Then came 2017 and Richmond went on a roll. We won the first five games on the trot and it was like watching a different team. There was talk from the coach about loosening the reins and the players playing for each other. In the rest of the regular season we got smashed twice, lost a few others by less than a goal but won enough to finish 3rd on the ladder. A result that put paid to the recurring Richmond joke of finishing a “strong ninth”, one place outside of the final eight.

At this point I started to fret because we had tickets to see Midnight Oil in Alice Springs as part of their Grand Circle reunion tour (with my Carlton-supporting brother in law, Jack Howard from Hunters and Collectors, joining the band as a hired hand on trumpet) and we were going to visit Uluru. These were things I really wanted to do, and I told myself that we still had to get through two tough qualifying finals against teams that had beaten us in the regular season to make the Grand Final and I had no prospect of getting a ticket to the big game as they were harder to get your hands on than Unicorn droppings.

Inevitably, that meant I ended up driving 450km across the Outback from Uluru to Alice Springs in a relentless rain storm to reach a pub before the 2pm kick-off of the Grand Final against the Adelaide Crows. I was too nervous to drink or eat and didn’t really appreciate that after the first quarter we had the game by the throat and didn’t let up. To the point where a guy we’d been chatting to felt he should intervene when we were 40 points up and tell me that I  had to “enjoy it sometime.” But as every good Richmond fan knows from hard experience, it is possible to lose from anywhere.

In any case, Richmond won, and family members as far away as Chengdu and London exalted on Facebook while the inner-city suburb of Richmond itself went off in the kind of street-closing euphoric mayhem that only waiting 37 years for a Premiership can inspire. An experience that my partner told me I was a fool to miss and that she would never dream of leaving town when St Kilda was in a Grand Final. That’s solidarity for you.

Star Richmond midfielder Dustin Martin is of Ngati Maru descent and his neck ink reflects that along with his iwi’s marae of Matai Whetu in Kopu near Thames  Photo by Flickerd – Own work, CC BY-SA 4.0.


This year I have stayed put as we chase the “Yellow and Black, back to back”. And tonight for our Preliminary Final against old foes the Collingwood Magpies I will join tens of thousands of the Richmond faithful along with an equal number of Pies supporters as we swarm from all directions toward the MCG from trains, trams, buses and cars to fill the stadium to capacity. The atmosphere will be electric and the noise phenomenal.

To secure my tickets I fought the good fight against Ticketek’s flaky and recalcitrant servers. Wasting an hour on Monday morning sitting with multiple browser windows open in the hope of breaking through to the purchasing page before the system crashed or the tickets were sold out.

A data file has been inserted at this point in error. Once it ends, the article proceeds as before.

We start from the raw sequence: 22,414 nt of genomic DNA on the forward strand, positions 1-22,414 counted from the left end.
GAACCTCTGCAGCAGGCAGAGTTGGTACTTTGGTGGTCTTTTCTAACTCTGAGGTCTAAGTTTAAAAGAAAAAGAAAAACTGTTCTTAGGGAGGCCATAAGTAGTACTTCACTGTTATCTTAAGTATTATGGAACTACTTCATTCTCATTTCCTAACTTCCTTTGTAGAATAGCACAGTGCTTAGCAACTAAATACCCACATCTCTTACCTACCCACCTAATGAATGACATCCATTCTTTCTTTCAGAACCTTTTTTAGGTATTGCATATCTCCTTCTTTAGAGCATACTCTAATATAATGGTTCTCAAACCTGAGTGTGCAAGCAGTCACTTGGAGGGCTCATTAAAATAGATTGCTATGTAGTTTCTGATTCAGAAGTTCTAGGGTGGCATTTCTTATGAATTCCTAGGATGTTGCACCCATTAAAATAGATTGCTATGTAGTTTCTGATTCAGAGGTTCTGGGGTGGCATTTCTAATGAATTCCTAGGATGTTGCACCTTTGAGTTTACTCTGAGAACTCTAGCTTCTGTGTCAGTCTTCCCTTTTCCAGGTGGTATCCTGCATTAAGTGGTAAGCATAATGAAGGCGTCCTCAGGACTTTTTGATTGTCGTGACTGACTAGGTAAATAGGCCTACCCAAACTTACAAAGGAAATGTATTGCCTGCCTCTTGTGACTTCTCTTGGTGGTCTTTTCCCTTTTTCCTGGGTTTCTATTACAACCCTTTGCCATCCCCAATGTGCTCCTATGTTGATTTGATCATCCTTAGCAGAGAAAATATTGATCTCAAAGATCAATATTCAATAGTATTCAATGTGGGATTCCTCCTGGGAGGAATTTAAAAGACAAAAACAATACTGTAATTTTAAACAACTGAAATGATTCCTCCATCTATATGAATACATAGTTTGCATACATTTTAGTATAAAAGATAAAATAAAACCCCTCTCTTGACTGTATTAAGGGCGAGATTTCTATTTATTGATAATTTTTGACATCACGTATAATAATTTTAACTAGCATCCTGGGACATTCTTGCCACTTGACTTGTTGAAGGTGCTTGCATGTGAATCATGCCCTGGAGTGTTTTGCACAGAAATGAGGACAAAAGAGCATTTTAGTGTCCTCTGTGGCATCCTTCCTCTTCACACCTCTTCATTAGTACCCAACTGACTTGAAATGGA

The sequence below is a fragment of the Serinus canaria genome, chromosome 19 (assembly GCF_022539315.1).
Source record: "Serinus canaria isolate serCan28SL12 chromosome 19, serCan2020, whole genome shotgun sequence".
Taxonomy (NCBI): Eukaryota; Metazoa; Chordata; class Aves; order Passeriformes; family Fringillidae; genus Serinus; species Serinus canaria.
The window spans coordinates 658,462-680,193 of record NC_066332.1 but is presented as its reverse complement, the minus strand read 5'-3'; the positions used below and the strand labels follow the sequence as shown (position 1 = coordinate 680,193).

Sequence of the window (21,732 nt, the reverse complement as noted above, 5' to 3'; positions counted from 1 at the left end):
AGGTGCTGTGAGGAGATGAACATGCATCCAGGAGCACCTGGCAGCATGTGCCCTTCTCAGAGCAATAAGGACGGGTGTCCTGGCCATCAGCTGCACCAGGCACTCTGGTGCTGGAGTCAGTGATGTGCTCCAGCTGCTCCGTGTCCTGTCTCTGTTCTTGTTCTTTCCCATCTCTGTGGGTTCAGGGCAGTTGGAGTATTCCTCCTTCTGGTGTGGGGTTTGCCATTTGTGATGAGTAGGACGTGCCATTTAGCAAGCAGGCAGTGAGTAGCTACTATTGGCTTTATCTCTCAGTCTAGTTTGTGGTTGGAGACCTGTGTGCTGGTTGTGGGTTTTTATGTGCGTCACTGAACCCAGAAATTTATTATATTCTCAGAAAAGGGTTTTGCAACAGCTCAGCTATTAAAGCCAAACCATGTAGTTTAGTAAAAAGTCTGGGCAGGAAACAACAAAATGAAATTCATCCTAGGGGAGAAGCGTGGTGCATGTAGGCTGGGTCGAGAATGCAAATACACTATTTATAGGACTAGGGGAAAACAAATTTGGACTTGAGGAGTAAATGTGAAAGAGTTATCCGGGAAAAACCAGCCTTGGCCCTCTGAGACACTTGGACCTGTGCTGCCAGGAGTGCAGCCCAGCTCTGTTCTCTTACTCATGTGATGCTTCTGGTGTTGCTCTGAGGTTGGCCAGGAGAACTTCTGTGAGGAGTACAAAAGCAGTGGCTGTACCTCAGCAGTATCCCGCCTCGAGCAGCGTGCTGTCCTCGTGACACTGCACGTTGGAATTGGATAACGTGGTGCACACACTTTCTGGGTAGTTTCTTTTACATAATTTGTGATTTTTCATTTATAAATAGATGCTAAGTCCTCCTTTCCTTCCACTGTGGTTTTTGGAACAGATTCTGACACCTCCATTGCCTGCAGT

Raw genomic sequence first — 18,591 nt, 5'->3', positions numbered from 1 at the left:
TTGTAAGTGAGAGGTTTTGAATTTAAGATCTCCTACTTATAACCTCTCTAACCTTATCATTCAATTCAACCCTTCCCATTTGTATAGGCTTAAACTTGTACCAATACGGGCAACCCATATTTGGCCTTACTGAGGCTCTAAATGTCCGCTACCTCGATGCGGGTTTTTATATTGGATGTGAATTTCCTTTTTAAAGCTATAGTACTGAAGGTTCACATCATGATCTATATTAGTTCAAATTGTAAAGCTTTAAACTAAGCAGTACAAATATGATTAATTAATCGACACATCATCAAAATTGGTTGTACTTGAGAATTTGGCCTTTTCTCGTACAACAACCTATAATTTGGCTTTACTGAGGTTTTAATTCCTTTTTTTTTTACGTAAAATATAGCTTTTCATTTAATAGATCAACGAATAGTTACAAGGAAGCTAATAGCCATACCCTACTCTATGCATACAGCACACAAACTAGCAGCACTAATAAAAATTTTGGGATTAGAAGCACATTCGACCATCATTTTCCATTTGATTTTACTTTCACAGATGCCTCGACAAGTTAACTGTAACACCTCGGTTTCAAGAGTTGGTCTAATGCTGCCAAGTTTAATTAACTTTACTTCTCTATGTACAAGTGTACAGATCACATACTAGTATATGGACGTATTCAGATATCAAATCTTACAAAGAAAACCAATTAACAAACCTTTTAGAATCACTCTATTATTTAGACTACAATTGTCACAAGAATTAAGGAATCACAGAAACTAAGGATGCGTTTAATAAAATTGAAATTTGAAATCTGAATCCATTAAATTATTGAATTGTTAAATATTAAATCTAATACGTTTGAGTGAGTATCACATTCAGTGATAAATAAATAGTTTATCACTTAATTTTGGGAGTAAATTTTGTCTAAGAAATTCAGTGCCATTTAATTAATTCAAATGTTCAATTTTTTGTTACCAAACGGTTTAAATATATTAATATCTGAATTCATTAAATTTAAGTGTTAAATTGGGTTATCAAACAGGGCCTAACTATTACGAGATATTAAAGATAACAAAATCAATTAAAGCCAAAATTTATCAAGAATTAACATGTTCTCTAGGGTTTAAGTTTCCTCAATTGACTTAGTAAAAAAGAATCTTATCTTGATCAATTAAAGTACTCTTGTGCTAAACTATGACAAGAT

We will shout “Go Tiges!” and “Ball!” and “In the back!” and all the usual insults about the umpires being blind and lacking intellect. Much of the time I will not understand what infringement has been penalised and neither will at least half of the crowd. Even now, my knowledge of the intricacies of tactics and field positions is severely limited but I can cheer goals and rail at missed opportunities with the best of them.

I’ll be standing with the rest of the family next to the Richmond cheer squad, a coterie of fanatical fans with a vast repertoire of chants. Our star midfielder Dustin Martin (a player with a mean stiff arm fend that is called here the “Don’t Argue”, and Ngati Maru heritage through his Kiwi father) has earned perhaps the best chant of all that will be sung each and every time he scores a goal.

“Dustin Martin, you are the love of my life. Dustin Martin, I’ll let you [insert highly questionable reference to intimacy with a legally recognised female partner]. I want neck tattoos, too.”

If we win — and I’m not crazy enough to put a hex on us by suggesting that is a given — we will sing the Richmond club song. A song based on a tune called Row Row Row from the 1912 Ziegfeld Follies that sounds hilariously anachronistic in the 21st century but affords the opportunity to yell “Yellow and Black!” at the top of your lungs.

On the other side of the draw the Melbourne Demons are looking for a fairytale of their own with their first finals appearance since 2006. A star of that team this year is 208cm ruckman Max Gawn whose parents are Kiwis and who dreamed as a boy of locking for the All Blacks. To this day he is still a fan of The Men in Black. That just might make him the go-to guy in Melbourne for the floundering Kiwi rugby fan looking to drum up some interest, even if, confusingly, he supports the same team.

As for myself, I’ve even found a way to be in the ballot for a Grand Final ticket so I’m learning.

By Ted Gibbons

Featured image 2017 AFL Grand Final by Flickerd – Own work, CC BY-SA 4.0.